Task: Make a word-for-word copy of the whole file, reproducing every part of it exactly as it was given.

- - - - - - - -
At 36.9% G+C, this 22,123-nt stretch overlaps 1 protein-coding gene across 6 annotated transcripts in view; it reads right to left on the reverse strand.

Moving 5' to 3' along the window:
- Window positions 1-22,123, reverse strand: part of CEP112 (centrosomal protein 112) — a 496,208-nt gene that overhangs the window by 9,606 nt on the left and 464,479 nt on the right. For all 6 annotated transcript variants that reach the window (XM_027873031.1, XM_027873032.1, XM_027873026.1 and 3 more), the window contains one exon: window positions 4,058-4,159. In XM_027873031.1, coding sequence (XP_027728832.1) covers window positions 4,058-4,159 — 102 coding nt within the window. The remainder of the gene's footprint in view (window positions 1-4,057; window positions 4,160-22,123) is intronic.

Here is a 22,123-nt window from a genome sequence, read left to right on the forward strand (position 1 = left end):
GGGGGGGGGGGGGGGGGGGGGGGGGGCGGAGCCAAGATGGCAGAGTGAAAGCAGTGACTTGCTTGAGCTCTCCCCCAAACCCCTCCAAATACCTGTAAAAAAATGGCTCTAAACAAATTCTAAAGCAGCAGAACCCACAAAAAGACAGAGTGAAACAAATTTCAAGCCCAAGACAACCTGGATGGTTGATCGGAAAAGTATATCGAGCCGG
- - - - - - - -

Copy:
At 36.9% G+C, this 22,123-nt stretch overlaps 1 protein-coding gene across 6 annotated transcripts in view; it reads right to left on the reverse strand.

Moving 5' to 3' along the window:
- Window positions 1-22,123, reverse strand: part of CEP112 (centrosomal protein 112) — a 496,208-nt gene that overhangs the window by 9,606 nt on the left and 464,479 nt on the right. For all 6 annotated transcript variants that reach the window (XM_027873031.1, XM_027873032.1, XM_027873026.1 and 3 more), the window contains one exon: window positions 4,058-4,159. In XM_027873031.1, coding sequence (XP_027728832.1) covers window positions 4,058-4,159 — 102 coding nt within the window. The remainder of the gene's footprint in view (window positions 1-4,057; window positions 4,160-22,123) is intronic.

Here is a 22,123-nt window from a genome sequence, read left to right on the forward strand (position 1 = left end):
GGGGGGGGGGGGGGGGGGGGGGGGGGCGGAGCCAAGATGGCAGAGTGAAAGCAGTGACTTGCTTGAGCTCTCCCCCAAACCCCTCCAAATACCTGTAAAAAAATGGCTCTAAACAAATTCTAAAGCAGCAGAACCCACAAAAAGACAGAGTGAAACAAATTTCAAGCCCAAGACAACCTGGATGGTTGATCGGAAAAGTATATCGAGCCGG